Regardless of this small percentage, critics of standardized testing make some valid points. No one wants quality, in-depth learning to be pushed aside for superficial test prep, and a strong accountability system doesn’t have to mean a test-saturated system. That’s why Superintendent Ross’s report is so beneficial: While it reinforces testing’s role in monitoring and improving student achievement, it also makes recommendations for limiting the time spent taking and...

John Chubb

Editor's note: This is the sixth and final post in our latest blog series by John Chubb, "Building a Better Leader: Lessons from New Principal Leadership Development Programs." See hereherehere, here, and here for prior posts.

This week I summarize what policymakers can learn from alternative leadership development models—and how these programs, and others like them, can be improved upon.

1. States should measure the added value of school principals and of leadership development programs. For all of the commonalities among the exemplar programs examined here, the evidence is a long way from definitive. It is merely the best that can be gleaned from the data now available. Leadership programs could—and should—do a much better job of tracking their graduates to improve their own offerings. But a proper analysis of principal effectiveness requires achievement data and background information on individual students and teachers in the schools that new principals lead. The states make the rules for what data school districts report and what indicators are derived from those data. Leadership programs cannot estimate the effectiveness of their graduates without state cooperation.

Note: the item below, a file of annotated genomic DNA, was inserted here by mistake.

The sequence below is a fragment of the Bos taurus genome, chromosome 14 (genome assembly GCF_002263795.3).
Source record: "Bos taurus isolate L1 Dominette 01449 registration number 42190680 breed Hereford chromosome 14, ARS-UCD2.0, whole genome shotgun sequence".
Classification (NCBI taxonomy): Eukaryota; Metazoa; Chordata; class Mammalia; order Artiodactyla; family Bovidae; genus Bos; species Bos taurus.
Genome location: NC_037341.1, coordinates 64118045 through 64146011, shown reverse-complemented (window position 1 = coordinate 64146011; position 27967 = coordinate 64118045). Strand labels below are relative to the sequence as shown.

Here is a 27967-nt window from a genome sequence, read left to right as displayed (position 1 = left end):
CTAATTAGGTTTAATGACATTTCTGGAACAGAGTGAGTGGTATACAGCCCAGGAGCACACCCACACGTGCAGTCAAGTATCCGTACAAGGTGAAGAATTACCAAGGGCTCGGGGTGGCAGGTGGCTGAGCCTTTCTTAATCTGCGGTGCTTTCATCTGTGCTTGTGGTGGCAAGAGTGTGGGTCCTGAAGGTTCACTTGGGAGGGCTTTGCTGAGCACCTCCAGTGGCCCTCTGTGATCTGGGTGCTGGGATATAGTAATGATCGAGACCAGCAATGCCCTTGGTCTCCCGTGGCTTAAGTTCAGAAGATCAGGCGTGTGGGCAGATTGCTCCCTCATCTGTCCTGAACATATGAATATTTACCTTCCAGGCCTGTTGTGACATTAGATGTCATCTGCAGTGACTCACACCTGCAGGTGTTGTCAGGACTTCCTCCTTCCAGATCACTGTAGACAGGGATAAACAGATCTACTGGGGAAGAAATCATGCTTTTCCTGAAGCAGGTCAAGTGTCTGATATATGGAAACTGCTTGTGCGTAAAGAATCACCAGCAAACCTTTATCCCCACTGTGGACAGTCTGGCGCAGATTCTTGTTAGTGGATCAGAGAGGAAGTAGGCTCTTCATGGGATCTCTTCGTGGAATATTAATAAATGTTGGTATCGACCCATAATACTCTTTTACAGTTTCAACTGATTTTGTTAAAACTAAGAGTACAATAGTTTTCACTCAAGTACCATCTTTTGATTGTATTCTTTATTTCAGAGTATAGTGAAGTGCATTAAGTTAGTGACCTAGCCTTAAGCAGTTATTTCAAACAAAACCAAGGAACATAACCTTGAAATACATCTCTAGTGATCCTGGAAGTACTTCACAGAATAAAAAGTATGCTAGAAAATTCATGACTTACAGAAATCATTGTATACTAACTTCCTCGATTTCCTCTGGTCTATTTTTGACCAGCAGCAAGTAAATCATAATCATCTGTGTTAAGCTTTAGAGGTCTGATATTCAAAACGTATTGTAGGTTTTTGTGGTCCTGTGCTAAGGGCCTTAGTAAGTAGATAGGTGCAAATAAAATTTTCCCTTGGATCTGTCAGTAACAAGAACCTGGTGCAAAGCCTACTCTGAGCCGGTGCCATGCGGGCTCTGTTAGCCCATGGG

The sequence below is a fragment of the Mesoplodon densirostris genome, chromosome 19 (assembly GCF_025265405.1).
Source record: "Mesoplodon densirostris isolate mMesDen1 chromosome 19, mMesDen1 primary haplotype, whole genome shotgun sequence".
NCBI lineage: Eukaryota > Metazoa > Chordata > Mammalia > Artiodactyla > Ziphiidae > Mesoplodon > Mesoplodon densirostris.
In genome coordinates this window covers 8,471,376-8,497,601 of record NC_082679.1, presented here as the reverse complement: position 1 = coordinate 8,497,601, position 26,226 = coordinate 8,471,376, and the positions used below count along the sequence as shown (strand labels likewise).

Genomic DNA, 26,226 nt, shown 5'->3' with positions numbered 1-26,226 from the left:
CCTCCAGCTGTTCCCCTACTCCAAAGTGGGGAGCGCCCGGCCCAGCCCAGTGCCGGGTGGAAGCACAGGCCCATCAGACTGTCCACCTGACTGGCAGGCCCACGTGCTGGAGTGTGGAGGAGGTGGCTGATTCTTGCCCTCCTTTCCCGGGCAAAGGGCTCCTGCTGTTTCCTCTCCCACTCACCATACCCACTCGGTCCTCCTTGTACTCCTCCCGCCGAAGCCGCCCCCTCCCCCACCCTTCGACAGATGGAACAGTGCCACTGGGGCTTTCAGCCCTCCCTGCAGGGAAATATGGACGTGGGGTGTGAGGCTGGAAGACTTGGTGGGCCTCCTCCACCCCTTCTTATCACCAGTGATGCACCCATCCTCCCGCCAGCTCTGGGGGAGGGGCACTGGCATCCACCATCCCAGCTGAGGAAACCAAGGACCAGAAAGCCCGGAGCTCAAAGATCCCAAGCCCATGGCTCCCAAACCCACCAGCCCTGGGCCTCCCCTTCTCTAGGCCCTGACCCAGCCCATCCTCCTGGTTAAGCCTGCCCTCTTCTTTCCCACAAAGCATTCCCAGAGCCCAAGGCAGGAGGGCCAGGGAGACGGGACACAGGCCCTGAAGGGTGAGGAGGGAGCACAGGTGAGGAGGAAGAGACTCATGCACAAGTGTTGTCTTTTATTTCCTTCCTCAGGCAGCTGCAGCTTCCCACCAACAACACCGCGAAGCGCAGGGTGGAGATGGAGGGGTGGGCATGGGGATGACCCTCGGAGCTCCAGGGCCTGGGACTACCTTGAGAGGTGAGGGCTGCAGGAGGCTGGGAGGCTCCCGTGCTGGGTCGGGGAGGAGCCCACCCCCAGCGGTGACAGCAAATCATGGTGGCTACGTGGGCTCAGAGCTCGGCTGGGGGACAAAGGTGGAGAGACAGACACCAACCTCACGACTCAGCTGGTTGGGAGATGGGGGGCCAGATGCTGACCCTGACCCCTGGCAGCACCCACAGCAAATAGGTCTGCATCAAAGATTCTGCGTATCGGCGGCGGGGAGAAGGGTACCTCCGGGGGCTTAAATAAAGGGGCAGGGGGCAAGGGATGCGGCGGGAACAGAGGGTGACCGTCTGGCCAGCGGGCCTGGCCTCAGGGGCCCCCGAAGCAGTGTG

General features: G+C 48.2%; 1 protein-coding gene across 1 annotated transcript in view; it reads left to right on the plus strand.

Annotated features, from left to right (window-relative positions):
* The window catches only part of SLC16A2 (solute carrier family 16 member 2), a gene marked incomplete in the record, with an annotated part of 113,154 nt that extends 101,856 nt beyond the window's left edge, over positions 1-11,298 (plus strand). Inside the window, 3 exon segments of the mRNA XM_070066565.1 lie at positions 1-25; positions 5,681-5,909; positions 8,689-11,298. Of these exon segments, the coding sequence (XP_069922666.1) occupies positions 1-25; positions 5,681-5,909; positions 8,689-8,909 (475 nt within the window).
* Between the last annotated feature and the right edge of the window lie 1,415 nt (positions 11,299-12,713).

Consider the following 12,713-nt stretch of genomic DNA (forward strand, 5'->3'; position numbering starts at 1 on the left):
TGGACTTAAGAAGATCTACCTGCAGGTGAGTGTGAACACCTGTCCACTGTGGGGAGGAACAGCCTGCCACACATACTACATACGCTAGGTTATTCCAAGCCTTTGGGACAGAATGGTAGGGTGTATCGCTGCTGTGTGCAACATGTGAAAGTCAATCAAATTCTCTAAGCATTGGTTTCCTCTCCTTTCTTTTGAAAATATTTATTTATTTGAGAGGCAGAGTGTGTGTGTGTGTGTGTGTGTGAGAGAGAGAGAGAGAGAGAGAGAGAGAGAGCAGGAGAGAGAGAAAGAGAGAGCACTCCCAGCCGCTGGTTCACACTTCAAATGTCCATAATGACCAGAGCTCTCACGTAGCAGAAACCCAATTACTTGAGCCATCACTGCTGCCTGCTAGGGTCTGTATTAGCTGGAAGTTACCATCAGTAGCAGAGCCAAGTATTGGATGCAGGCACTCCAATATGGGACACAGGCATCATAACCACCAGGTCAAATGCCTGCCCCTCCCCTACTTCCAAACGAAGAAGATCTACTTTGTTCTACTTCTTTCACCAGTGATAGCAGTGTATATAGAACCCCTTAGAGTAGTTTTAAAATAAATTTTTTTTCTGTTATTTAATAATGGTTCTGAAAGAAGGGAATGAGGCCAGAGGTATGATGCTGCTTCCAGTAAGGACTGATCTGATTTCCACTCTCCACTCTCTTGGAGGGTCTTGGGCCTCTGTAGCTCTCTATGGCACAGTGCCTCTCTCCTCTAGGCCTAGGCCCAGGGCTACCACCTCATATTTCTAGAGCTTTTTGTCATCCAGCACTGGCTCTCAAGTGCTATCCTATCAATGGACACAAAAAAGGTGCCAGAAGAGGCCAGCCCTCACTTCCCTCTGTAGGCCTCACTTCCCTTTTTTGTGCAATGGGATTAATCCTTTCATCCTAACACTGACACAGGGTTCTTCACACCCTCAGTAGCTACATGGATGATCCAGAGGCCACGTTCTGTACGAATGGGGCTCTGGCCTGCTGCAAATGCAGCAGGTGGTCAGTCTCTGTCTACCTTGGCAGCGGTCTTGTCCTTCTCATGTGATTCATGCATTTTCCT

Policymakers should therefore require state departments of education to begin estimating the added value that principals bring to their schools. Policymakers should also require public school principals to report where they received their certification and training. This would allow states to estimate not only the effectiveness of each principal, but the effectiveness of the institution or program that trained them. States are already making these calculations for teachers and...